Why is traditional church so sceptical of the arts?

Isaac Stovell

Most Christians would agree that in the beginning, our God created a bunch of stuff. Given the consensus on this, it is arguably unusual how little attention is paid to the nurturing of creativity among those beings made in God’s image who claim to know Him through faith in Jesus. There is also a parallel suspicion among many Christians of using the arts as a vehicle for expression of truths in and of itself – especially when those truths are complex and may be interpreted as being critical of aspects of those Christians’ own culture.

To write a reflection doing justice to this topic would entail a whole philosophical essay on aesthetics, intersubjective meaning, and probably something from Philippians; so I won’t. Instead I’m going to meditate briefly on a film many churchgoers hate without ever having seen – The Life of Brian.

Growing up in an evangelical household, I was never allowed to watch it. The first I even heard of it was when, aged nine, my mum chided a visiting friend for whistling the tune to ‘always look on the bright side of life’ (although I later found out she had also never seen it, having been forbidden by her mother in turn). Through the pop-cultural grapevine of growing up alongside the internet, I gathered it was a movie seemingly making fun of the Jesus narrative – and so I happily took on the ban as a reasonable move.

Then an interview I watched of Eric Idle changed everything. He was talking about the film with an almost whimsical regret – “we wanted to do the Jesus story but completely make fun of him”, he said (okay I paraphrase), “but realised that we’d be betraying our own funniness… the person of Christ is impervious to comedy.” I love this fact – even Monty Python couldn’t find a way of making Jesus look bad in any way that meant he was still recognisable as who he was! Which is why the film is about an unremarkable man (obviously Brian) whose life spins out of control when he is mistaken for the Messiah; the panicky cultishness and ridiculous infighting of his newly-acquired followers portraying a perfect caricature of all the worst cultural excesses of Church.

Art (especially comedy, but back to general terms) has this privilege: of being able to take the big picture of something and run full-pelt to its margins to ask the roughest, sometimes arguably most urgent, questions about what’s going on in the middle. It does this by its very nature; art speaks for itself and is perceived differently by everyone, so the ‘message’ of an artwork can often be quite ambiguous, and therefore subversive or offensive in unexpected ways, or else just easily dismissed as irrelevant. (Try taking a sheltered rural Anglican family round the Tate Modern and you’ll see what I mean.) When I finally saw Brian’s pointless yet hilarious death on a cross (sorry, spoilers) I was struck by how unwilling we as Christians can be to engage with the world at all for fear that listening is the same as being persuaded; we build walls and never even hear the things people outside the church mock us for – and indeed perpetuate these by doing so.

To honestly engage with artwork requires a person to step back from their self quietly and humbly and listen to whatever it seems to be saying – by making them feel. In practical terms it’s the polar opposite of the highly-intellectualised formal transfers of instructive certainty that many church services today resemble. Artworks don’t set out to make a single definite point – it’s a much more fluid exploration of truth.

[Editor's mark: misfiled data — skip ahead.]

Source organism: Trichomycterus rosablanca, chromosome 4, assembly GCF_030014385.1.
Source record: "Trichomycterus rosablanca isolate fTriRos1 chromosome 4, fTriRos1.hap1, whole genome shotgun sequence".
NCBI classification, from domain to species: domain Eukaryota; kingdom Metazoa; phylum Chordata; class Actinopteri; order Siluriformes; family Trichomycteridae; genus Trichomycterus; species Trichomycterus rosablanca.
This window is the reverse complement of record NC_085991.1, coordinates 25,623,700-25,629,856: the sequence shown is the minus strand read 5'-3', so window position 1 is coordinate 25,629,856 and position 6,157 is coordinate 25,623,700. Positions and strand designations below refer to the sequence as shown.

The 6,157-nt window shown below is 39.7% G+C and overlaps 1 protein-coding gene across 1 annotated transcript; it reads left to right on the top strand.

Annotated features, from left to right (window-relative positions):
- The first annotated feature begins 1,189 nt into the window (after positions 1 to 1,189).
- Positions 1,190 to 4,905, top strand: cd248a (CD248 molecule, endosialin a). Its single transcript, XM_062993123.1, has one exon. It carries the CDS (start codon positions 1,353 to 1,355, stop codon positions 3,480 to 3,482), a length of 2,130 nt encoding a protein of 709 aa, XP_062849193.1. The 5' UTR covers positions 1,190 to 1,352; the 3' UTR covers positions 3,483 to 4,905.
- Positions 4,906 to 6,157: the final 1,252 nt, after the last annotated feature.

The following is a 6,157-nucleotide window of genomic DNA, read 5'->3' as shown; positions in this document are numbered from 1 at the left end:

When was the last time you remember a sermon dredging up a question discussed among the congregation to which no clear easy answers were found? When was the last time your worship made you feel something you had never felt before and had no words for? Or when something utterly intangible made you realise a particular truth like an explosion in your heart and you could do nothing but stand gob-smacked in God’s presence awhile?

Given the mysteries of the gospel none of these experiences are alien to Church; but art is a deliberate, though chaotic, means of generating them. It can do so in ways that speak to non-Christians just as deeply as Christians, and so generate missional opportunity. Else it can draw out uncomfortable realities of Church and Christ, so fulfilling a prophetic role. Or just display that magnificent of God, and play a part in worship.

None of these are readily controllable by church leaders understandably anxious about the world’s mixed-up influence on their flock. Hence why despite the huge potential of the arts for building up Jesus’ people, they remain marginal in church life.

You may be wondering when I’m going to mention Messy Church: well, consider all the above points about creativity, and then multiply them by “the artists are mostly children and not even all Christian children”. Out of the mouths of young people comes innocent perceptions of truth that ambiguate, subvert, and offend adults’ cultural sensibilities, often less because they are intended to do so than because they organically draw attention to that which has been shut-out or glazed over in Church life or teaching. Just as a priest cannot predict how all members of a congregation might react to an “out there” painting, so do they have no idea what kind of points a six-year-old from the estate might hazard in the discussion following, well, any Bible story – lots of them are pretty “out there”.

This unpredictability means it’s a lot safer and easier to teach from the front and lead from the top instead of generously providing the space for everyone to bring their own reflections and curiosities, and learn together – which is what Messy Church aims to facilitate, and what art always has. Albeit messily.

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